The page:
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Nasal spray vaccine to hit back in 2018-2019 Flu Season

Nasal spray vaccine to hit back in 2018-2019 Flu Season

Nasal spray vaccines ready to hit the market again and is projected to capture the market share dramatically.

According to Kalorama Information, this flu season’s market will be influenced by the return of nasal spray vaccines. Earlier, The Centers for Disease Control and Prevention (CDC) Advisory Committee on Immunization Practices (ACIP) did not recommend the nasal flu vaccine during the 2016–2017 and 2017–2018 flu seasons.

However, for the 2018-2019 season, the CDC, in addition to supporting the injectable flu vaccine, also supports the use of the nasal spray vaccine. The healthcare market research firm’s recent report, Vaccines 2018: World Market Analysis, Key Players, Trends, Pediatric, and Adult Segments, examines the market for vaccines used in humans to prevent various types of disease, providing a comprehensive market summary.

In that report, Kalorama Information projected a 4.3 billion-dollar flu vaccine market by year end 2018. Delivery mechanisms, along with public awareness, are driving flu vaccine expansion.

Also Read: New Influenza drug approved by FDA

“From a market perspective delivery mechanisms add users and are expansive,” said Bruce Carlson, Publisher of Kalorama Information.

Different flu vaccines are approved for use in different groups of people. There are flu shots approved for use in children as young as 6 months of age and flu shots approved for use in adults 65 years and older. Flu shots also are recommended for use in pregnant women and people with chronic health conditions. The nasal spray flu vaccine is approved for use in non-pregnant individuals, 2 years through 49 years of age, though there are people with some medical conditions who should not receive the nasal spray flu vaccine.

MedImmune’s FluMist was the first influenza vaccine delivered as a nasal mist to be commercially available in the United States. FluMist contains live attenuated influenza viruses that replicate in the nasopharynx of the recipient and are shed in respiratory secretions. In September 2007, the U.S. FDA approved FluMist for children aged 2 through 4 years, making a needle-free influenza vaccine available for small children in the U.S. for the first time. The vaccine was previously approved only for healthy people between the ages of 5 and 49. MedImmune received FDA approval in February 2012 for FluMist Quadrivalent (Influenza Vaccine Live, Intranasal), the first-of-its-kind four-strain vaccine and in mid 2013 began shipping. FluMist suffered a major setback when the ACIP withdrew its recommendation of the nasal/LAIV flu vaccine during the 2016–2017 and 2017–2018 flu seasons.

Also Read: Influenza and common myths about flu vaccine

NanoBio’s NanoStat mucosal vaccine platform supports a variety of vaccines including influenza, H5N1, hepatitis B, pneumonia, tuberculosis, smallpox anthrax, and other viral and bacterial diseases. One study in mice demonstrated that NanoBio’s killed-virus vaccine elicits a robust immune response by delivering immune-alerting antigens directly to the lining of the nasal mucosa, where the virus first enters the body, leading to rapid development of mucosal immunity. A subsequent study found that NanoBio’s intranasal flu vaccine could trigger immune responses more than 20 times greater than those generated by two injections of currently approved influenza vaccines.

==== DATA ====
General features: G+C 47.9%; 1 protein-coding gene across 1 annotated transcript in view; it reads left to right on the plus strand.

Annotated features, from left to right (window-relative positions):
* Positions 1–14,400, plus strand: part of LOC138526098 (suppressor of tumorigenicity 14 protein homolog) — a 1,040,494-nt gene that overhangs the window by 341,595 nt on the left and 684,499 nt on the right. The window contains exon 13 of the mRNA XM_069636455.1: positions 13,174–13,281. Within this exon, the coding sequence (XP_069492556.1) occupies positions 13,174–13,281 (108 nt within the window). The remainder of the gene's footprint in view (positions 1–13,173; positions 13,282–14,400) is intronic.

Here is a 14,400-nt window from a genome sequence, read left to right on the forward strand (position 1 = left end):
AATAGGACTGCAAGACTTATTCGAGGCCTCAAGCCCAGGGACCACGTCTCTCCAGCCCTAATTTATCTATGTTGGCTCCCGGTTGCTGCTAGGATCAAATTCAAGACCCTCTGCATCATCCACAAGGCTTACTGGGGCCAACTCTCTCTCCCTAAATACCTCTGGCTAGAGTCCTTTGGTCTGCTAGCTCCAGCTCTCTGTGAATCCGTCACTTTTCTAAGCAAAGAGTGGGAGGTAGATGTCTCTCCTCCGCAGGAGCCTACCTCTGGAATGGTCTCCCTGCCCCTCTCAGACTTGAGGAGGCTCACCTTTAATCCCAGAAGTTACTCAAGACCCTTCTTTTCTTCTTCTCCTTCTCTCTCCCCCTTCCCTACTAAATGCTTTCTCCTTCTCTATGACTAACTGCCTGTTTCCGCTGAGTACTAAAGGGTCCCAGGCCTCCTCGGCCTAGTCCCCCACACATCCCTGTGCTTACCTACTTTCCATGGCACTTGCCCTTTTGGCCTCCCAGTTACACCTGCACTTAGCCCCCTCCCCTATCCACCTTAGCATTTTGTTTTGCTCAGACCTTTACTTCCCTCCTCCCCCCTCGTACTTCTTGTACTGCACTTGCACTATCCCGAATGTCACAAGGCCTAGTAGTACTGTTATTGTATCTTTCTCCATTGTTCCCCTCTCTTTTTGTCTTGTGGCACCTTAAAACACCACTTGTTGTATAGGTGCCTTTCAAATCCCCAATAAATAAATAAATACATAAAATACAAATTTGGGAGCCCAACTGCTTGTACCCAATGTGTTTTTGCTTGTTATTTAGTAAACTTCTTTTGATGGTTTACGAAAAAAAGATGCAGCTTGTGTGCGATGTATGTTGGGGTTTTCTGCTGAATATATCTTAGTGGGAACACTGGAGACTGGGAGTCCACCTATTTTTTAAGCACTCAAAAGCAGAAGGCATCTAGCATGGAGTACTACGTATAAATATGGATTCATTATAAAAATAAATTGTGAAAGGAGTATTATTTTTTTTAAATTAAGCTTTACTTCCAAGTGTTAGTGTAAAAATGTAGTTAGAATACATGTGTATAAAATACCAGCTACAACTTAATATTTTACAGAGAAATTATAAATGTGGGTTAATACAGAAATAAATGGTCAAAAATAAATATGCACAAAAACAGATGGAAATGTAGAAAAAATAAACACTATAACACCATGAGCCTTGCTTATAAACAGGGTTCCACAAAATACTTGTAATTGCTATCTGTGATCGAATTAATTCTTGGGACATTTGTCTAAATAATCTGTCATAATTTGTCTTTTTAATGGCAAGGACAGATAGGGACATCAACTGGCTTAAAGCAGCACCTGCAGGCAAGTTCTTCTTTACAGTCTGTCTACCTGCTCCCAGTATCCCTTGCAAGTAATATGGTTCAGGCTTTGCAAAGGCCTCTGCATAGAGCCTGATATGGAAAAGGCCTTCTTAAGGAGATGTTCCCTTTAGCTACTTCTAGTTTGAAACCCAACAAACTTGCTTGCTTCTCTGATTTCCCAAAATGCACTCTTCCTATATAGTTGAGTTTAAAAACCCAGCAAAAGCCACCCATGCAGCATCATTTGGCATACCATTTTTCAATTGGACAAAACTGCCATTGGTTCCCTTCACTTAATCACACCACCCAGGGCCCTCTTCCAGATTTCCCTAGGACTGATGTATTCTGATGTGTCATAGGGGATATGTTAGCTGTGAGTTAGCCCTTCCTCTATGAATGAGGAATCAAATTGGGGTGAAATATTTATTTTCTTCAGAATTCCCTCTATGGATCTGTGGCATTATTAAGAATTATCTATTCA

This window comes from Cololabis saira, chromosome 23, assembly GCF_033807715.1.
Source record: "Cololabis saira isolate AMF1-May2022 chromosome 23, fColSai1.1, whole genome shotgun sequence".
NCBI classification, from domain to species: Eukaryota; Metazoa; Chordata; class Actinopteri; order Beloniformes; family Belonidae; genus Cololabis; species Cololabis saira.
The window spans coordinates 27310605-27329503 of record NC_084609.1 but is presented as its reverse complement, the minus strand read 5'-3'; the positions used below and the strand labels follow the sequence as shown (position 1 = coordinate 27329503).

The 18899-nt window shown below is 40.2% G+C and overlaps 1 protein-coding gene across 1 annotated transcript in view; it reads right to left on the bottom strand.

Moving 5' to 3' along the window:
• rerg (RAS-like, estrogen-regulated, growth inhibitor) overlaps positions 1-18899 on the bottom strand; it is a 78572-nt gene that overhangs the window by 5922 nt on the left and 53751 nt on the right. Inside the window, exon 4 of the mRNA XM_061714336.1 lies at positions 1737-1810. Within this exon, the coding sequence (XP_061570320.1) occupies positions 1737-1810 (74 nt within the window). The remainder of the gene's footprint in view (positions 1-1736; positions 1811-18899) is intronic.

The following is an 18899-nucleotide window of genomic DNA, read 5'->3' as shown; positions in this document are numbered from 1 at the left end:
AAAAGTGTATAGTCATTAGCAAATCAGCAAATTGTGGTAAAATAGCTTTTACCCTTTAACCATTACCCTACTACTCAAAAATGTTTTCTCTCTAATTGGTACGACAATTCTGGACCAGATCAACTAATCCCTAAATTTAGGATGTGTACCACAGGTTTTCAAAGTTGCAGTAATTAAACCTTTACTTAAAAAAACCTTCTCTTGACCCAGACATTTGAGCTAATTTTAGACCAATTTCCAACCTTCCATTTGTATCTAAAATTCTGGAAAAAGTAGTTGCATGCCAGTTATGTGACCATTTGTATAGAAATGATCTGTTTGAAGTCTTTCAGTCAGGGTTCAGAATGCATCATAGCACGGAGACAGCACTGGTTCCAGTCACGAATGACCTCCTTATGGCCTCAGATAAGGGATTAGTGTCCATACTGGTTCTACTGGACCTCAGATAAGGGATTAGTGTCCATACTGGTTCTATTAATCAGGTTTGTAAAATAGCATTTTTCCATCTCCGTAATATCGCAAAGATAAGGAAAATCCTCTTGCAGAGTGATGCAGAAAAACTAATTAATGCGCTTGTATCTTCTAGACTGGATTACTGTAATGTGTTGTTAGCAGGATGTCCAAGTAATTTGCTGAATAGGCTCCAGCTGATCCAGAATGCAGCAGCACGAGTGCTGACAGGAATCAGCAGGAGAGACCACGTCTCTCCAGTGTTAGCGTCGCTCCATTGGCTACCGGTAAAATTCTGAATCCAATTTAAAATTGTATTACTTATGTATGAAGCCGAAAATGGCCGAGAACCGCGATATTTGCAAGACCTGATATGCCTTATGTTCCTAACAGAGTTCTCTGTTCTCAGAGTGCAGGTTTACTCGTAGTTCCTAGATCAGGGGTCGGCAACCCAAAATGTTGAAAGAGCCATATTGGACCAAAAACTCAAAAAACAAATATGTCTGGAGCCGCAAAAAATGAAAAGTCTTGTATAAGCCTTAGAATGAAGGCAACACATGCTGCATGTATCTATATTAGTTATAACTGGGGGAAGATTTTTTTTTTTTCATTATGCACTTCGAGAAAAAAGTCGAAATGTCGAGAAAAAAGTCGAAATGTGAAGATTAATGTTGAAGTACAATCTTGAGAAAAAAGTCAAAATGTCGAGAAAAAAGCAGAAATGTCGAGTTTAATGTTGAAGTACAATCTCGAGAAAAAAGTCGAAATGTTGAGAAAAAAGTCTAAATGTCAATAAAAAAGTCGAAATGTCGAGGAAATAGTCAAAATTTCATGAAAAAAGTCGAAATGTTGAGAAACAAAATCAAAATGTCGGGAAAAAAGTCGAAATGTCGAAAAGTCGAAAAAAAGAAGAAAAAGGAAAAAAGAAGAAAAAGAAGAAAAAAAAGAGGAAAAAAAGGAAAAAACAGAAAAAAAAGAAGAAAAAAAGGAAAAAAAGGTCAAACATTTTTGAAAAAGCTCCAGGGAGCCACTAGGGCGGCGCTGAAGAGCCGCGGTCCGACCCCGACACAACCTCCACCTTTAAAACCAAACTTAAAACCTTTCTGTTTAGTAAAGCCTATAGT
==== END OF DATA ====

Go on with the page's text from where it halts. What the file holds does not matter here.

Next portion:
In temperate regions, influenza occurs in winter epidemics that affect 1% – 5% of the population. Influenza is associated with a considerable economic burden in terms of health care costs, lost days of work or education and general social disruption. Several studies have estimated the costs of certain recent epidemics at $1 – $2 billion.

Rates of infection are highest in children, but severe morbidity and mortality are more common among the elderly and in specific high-risk groups such as those with asthma, diabetes mellitus, or heart disease. Each year, influenza and pneumonia account for 50,000 to 80,000 deaths and about 400,000 hospitalizations in the United States alone. However, the CDC estimates that flu vaccination prevents, on average, 6 million illnesses, 3 million doctor visits, and at least 70,000 hospitalizations. Therefore, flu vaccines are recommended for everyone 6 months and older, especially pregnant women and those at high risk of complications, including the elderly, children younger than 5 years and those with underlying medical conditions such as asthma or diabetes. According to the American Medical Association, however, just 5% – 20% of the U.S. population is vaccinated against influenza each year.

Unlike other vaccines, whose formulation largely remains unchanged from year to year, influenza vaccines are designed each year to address expected disease patterns. On a global basis, officials choose three flu virus strains each year for the vaccine based on the strains they expect to see in the coming season. Poor selection results in a vaccine that is unable to address the current infection trends.

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Source: With inputs from Kalorama Information

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